On disc three we venture into The Old Dark House (1963) and meet Mr. Sardonicus (1961). As the title implies, The Old Dark House is about just that and not much else. An American car salesman in England gets involved with a family of kooks in an old, rundown mansion and is almost killed as he investigates who is bumping off the others. Tom Poston (from TV's Newhart) makes this spooky comedy enjoyable but overall this one is passable.

Mr. Sardonicus takes us back to England, this time in a gothic tale set in 1880s London and is the story of a once decent fellow, Baron Sardonicus, forced to do ghoulish deeds. His face hideously frozen in a bizarre smile (very reminiscent of The Man Who Laughs), he attempts to pressure a talented doctor into restoring his good looks or suffer the consequences. Meanwhile, Sardonicus tortures young girls from the village with leeches and other devices as he gets his jollies and hides his true face behind a mask. A good film that finds Castle reaching back to the past and putting us in a setting much like the Universal monsters roamed. The gimmick here is The Punishment Poll, a card given to the crowd with thumbs up or down to decide the fate of Mr. Sardonicus. Castle appears and makes the tally himself.

Disc four is all comedy, intended or not, with The Tingler and Zotz! Tingler is a dumb movie with an outrageous plot that somehow Vincent Price gets to work. A lobster-like creature lives in the human spinal cord and is only active during fright but by screaming it's stopped and can no longer do harm. Price, a doctor, captures one. It gets lose in a theater and runs amuck leading to the gimmick of Percepto. Some seats where rigged to vibrate at a key moment in the film and gave the audience a "scream" or a giggle. Price and the really bad creature make this dumb flick fun.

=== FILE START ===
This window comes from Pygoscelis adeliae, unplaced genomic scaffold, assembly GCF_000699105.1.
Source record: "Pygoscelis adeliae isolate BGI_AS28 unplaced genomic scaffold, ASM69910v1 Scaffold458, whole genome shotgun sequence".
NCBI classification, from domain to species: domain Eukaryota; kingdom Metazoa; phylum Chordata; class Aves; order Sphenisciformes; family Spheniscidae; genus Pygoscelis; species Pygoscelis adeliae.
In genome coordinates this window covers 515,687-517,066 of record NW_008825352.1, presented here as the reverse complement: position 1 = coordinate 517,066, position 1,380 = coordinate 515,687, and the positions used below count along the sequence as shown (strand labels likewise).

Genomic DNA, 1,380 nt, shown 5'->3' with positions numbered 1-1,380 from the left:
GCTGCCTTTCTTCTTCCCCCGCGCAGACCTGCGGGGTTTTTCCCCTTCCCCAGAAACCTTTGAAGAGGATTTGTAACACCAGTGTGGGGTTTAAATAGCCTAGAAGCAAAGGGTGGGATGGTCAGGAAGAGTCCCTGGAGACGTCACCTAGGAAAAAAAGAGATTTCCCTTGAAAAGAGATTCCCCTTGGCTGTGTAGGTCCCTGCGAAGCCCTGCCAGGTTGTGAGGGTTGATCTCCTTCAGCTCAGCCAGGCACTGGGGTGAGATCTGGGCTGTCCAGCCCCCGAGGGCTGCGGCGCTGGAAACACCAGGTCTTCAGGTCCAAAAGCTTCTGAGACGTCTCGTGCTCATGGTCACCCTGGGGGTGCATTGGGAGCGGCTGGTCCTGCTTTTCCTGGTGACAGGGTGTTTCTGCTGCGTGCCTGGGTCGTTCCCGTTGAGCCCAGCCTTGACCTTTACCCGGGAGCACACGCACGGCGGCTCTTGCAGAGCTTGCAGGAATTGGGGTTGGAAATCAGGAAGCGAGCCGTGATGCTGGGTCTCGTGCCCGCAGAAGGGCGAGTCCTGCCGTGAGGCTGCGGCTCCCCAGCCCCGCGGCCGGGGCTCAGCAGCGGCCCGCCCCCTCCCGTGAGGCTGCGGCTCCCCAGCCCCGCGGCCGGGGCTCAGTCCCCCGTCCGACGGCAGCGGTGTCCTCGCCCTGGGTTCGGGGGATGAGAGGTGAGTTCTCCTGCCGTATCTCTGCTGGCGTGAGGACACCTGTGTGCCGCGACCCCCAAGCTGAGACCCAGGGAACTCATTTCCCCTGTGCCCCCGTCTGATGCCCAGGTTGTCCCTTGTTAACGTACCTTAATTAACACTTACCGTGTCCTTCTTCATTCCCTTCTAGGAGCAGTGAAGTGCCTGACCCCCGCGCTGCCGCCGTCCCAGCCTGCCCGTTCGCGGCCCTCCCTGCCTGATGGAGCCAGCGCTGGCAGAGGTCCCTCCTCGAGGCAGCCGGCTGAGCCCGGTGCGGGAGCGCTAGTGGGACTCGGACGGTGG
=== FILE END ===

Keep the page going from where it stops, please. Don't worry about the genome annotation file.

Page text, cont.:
Zotz! tells of an absentminded professor (Tom Poston) who comes across an ancient coin with magical powers. He tries to tell his fellow staff members, who laugh at him, and the government, who laugh as well. But they stop laughing when the "reds" show up and kidnap our hero who uses the power of the coin to thwart their efforts. He and the coin return safe and sound. It's an all-right comedy with some funny moments when watched at social gathering. Those who went to see this got a "magic" coin; tales tell it did nothing.

Finally there is a bonus disc with the documentary Spin Tingler! The William Castle Story featuring interviews from many people who knew or where influenced by Castle, including his daughter Terry, John Waters, Roger Corman, John Landis, and Joe Dante. We get a further look at Castle's adventures in life, movies, and what made him tick, his wife and family. The special feature on the documentary is a cool audio commentary by producer/director Jeffrey Schwarz and Terry. It's a great look at the life of a man who directed many films of all genres and could turn nothing into something.

The featurettes on the four other discs are pulled directly from this documentary and edited to focus on a specific film and/or gimmick. Along with those featurettes are other making-of pieces, vintage promo shorts, alternate opening sequences, and a bunch of original trailers. The set also includes two good episodes from the Castle-produced TV series Ghost Story (1972-73). So hurry, hurry, step on out and get your copy to enjoy and witness the ghoulish glory that is The William Castle Film Collection.